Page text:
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SDAP helps teach job skills

Shakeria Waugh learned social skills. But, mentor Mariah Wilson learned an equally valuable lesson — she was wrong about Shakeria.

Shakeria, 12, has Down syndrome and speech impairment, disabilities Wilson thought would hinder Shakeria more than they did.

“I went in judging and thinking kids with Down syndrome could not read or were ignorant, which they are not,” Wilson said. “They are just as smart, it just takes them longer.”

Wilson and Shakeria met three weeks ago at the annual Selma Disabilities Supported Employment, Training and Transition program at the Selma Disability Advocacy Program, SDAP.

The 20 participants, and seven mentors learned to fill out job applications, create resumes, proper behaviors for places of employment and professional attire.

Students completed a final project analyzing their chosen career field.

Shakeria researched cosmetology. She found the job requires a two-year degree from a technical school and average salaries are $50,000.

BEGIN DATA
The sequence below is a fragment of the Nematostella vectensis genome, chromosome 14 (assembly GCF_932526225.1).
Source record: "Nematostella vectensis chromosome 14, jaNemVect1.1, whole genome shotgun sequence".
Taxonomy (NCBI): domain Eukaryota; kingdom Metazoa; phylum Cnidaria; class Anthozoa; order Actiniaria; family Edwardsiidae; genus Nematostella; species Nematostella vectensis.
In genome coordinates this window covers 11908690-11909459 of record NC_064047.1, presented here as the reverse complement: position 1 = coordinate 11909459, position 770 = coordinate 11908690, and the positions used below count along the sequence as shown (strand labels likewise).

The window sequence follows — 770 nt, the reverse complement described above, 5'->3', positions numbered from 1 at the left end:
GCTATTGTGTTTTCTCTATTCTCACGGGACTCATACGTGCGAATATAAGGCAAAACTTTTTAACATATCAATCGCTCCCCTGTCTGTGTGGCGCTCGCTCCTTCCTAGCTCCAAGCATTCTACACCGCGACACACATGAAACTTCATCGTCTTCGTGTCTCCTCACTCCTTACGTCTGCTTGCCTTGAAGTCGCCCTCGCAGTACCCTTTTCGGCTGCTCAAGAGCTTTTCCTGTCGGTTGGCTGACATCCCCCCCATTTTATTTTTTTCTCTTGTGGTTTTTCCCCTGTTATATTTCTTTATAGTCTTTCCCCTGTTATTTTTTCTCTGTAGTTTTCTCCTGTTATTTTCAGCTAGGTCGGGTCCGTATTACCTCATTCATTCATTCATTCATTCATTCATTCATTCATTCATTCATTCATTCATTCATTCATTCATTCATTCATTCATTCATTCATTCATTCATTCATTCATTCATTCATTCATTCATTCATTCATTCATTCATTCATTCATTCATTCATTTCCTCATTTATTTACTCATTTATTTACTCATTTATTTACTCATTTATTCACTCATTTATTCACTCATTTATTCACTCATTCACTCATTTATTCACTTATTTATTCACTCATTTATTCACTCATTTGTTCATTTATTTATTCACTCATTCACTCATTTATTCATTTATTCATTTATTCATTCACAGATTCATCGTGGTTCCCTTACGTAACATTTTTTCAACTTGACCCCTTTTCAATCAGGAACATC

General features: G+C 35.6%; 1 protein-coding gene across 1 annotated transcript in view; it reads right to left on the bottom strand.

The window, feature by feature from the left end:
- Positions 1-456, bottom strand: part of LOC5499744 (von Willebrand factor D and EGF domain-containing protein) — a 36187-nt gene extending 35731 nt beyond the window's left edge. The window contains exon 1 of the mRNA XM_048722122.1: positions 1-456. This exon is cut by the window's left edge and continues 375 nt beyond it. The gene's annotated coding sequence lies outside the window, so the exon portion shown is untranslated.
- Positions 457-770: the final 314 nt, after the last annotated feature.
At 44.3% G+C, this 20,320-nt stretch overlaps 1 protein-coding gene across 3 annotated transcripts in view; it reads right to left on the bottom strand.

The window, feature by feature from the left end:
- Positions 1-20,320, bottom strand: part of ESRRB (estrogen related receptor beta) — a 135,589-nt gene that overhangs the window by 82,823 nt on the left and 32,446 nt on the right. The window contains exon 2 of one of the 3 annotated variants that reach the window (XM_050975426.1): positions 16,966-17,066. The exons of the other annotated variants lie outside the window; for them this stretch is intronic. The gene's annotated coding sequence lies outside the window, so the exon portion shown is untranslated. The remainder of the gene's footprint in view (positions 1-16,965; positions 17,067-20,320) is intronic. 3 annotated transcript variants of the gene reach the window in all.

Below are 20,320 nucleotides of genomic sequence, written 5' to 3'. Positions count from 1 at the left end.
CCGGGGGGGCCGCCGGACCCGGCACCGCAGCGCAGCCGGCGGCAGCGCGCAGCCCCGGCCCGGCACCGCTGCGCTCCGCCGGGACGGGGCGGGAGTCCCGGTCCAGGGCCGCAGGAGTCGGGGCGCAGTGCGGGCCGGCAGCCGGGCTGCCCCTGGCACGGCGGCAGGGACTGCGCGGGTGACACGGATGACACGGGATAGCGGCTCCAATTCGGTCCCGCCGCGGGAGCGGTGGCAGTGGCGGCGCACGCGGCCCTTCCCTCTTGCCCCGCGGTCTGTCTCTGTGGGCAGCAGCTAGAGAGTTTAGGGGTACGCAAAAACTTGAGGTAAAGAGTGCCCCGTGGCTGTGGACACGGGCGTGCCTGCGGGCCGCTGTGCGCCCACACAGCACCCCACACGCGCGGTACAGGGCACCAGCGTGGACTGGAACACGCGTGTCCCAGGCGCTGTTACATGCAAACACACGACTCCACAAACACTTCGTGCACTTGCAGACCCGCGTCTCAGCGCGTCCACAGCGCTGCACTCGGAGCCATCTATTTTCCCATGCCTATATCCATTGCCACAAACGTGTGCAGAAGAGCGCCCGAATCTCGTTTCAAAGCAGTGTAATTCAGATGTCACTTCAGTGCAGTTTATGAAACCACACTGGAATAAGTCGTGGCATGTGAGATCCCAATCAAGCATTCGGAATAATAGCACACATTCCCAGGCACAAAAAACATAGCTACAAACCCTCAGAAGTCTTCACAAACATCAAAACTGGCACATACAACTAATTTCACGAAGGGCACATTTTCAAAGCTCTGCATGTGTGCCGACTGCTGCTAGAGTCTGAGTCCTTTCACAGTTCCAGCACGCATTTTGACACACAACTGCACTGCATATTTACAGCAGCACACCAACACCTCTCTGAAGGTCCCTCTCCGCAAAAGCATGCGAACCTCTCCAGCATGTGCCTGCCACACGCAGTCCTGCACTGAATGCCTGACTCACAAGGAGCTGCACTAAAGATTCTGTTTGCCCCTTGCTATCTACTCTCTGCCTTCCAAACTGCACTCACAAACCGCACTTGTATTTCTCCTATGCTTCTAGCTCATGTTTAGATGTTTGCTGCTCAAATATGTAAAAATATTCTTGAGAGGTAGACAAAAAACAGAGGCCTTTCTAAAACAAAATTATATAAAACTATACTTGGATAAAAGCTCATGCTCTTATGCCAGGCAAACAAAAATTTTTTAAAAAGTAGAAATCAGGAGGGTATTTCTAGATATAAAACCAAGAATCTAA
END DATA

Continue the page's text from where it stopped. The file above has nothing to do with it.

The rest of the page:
“I learned that I can be a good hairdresser,” Shakeria said. “I want to fix other people’s hair.”

Although employment-based lessons occupied most of the program time, Wilson also reviewed math skills with Shakeria, such as one plus zero equals one.

“It felt good knowing that she knew anything plus zero is that number,” Wilson said. “I felt like we made some step of accomplishment.”

Wilson also helped Shakeria overcome her shyness.

“When I first came here and met her, she would not talk to me,” Wilson said. “That makes me proud to know I had some impact.”

SDAP opened 10 years ago to serve children with special needs, but has grown to offer programs for disadvantaged people of all ages.

“The main thing that this program is able to offer these children is self-confidence and to believe in yourself, that you can do anything,” said Carolyn Bates, founder of SDAP.

All programs are offered at no cost to participants, because of grants from the Alabama Council for Developmental Disabilities, which promotes education for Alabama’s citizens with developmental disabilities and their families.